This week’s print edition of Maclean‘s, which doubles as next week’s print edition of Maclean‘s because it’s the mammoth Labour Day double issue, features yeoman work from all hands, and, if nothing else, copious work from mine. I’m pleased to appear in several places in this even-more-excellent-than-usual issue, but most of the really good work was done by colleagues. Let us have a gander.
• The cover story is “The Smartest Cities in Canada,” by Cathy Gulli, based on the extraordinary work the Canadian Council on Learning has done in developing a “Composite Learning Index” — a measure of learning that takes into account both traditional notions, such as university enrolment or literacy rates, and less-obvious notions such as voluntarism and attendance at performing-arts events. The CCL then found out how 4,700 Canadian communities (yes, four thousand seven hundred) measure on this index and its assorted sub-indices. I’ll be straight with you: The CCL reported the results of this ambitious bit of data-mining months ago, but almost nobody took notice of it. So, no fools, we’ve taken their valuable and overlooked effort, plunked it onto the cover of what is one of the most important issues of the year for us, and we frankly hope it’s not the last time we do so.
• My contribution to the smart-cities package is a return trip to Kitchener-Waterloo for an update on the goings-on at Perimeter Institute for Theoretical Physics. The excitement there as they prepare for the arrival of a new Executive Director, the British cosmologist Neil Turok, is considerable. My story appears at our Maclean’s OnCampus website, here.
• We also have cool pictures of Canadian celebrities, including Stephen Harper and Keanu Reeves (separately, I’m afraid) on their summer vacations. The pics that appeared in the magazine are here; there are also a few web extras, including this one, of which I’m fond, with saxophonist Phil Dwyer running a summer jazz-and-cooking camp at his home on Vancouver Island (yes, that’s Ingrid Jensen on trumpet and ball cap):
• I should point out that both the smart-cities package and the how-I-spent-my-summer package were co-ordinated by our latest clever strategic hire, Senior Editor Duncan Hood, who was at Canadian Business before we snagged him. Duncan will continue to do business writing, but the bulk of his time is devoted to, well, senior-editing of a very specific sort. We want (and of course, when I write about home news at Maclean’s, when I say “we want,” I mean “Ken Whyte wants”) to have more frequent “tent-pole” features, large packages that make an issue stand out from the everday, as our assorted Universities issues and our year-end Newsmakers photo package already do. Putting those festivals together is a huge drag on our modest staff; before, the rest of the magazine had to suffer (we hope not noticeably) while everyone pitched in on the packages. Now Duncan can plan, assign, edit and assemble the packages while everyone else concentrates on keeping the rest of each issue strong. He’s been with us since spring, but with Smart Cities and Summer Vacations, this issue gives us a chance to give him the mad props he deserves.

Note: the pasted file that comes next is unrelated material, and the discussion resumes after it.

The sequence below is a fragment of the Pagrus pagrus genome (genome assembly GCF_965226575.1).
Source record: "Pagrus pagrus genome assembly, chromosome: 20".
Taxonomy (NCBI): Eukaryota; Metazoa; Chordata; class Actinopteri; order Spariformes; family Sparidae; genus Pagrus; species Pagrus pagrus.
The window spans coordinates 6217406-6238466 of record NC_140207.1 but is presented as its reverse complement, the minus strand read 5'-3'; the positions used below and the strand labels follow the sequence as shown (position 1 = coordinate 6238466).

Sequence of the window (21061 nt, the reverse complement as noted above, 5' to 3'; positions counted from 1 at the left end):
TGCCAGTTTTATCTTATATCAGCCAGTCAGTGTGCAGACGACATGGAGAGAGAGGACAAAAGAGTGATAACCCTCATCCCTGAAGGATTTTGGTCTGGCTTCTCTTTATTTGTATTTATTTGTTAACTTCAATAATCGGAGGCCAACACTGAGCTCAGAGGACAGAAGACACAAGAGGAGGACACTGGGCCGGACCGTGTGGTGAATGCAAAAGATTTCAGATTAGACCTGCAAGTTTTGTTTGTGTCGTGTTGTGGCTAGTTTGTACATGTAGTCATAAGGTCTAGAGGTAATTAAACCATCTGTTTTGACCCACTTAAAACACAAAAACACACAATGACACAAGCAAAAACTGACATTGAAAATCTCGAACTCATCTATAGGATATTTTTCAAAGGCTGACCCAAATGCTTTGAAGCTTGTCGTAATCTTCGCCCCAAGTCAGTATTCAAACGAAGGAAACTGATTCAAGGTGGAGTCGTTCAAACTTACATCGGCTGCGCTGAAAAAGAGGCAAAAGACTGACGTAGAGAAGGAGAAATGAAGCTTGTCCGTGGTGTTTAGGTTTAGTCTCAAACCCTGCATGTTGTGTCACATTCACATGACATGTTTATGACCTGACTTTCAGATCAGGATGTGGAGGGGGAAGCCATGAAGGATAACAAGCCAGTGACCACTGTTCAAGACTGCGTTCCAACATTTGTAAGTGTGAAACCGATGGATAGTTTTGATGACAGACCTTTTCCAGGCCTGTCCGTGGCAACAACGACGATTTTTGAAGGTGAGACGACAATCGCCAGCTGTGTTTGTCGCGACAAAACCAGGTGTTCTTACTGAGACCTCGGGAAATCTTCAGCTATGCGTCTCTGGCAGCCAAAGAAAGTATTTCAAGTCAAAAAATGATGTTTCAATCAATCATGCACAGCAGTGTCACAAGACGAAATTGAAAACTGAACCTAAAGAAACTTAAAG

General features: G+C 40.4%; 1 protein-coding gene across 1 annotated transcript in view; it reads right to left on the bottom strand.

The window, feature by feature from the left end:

• In addition to my regular print column, which points out one of the less obvious absurdities of recent days in Ottawa, I have yet a third piece in this issue. It’s about the great literary feud between Penguin Canada and two of Canada’s finer literary magazines over what constitutes a good short story. Russell Smith’s Globe column today is on the same topic. Mine’s not online. But you’ll really want to see it in print anyway, because it features gorgeous, very funny layout and illustration from Una Janicijevic at unaart.com, whose website quite literally rocks.
• My literary-feud piece and Una’s art were commissioned and assembled by my friend, the legendary Dianne de Fenoyl, who watches over our back arts-and-culture pages and who, 14 years ago (!), edited the first magazine article I ever wrote, a profile of Jacques Parizeau for Saturday Night.
• All that, and we’ve barely scratched the surface. There’s an extended column by Andrew Coyne on the political uses of patriotism; a surprising interview with For Better or For Worse cartoonist Lynn Johnston, who’s recently gone through some Worse; an article from novelist Joseph Boyden about Cree politics on James Bay; a lovely guest column by my revered predecessor Allan Fotheringham; and more.
Frankly we’re all exhausted but proud. Go check it out. Thank you.
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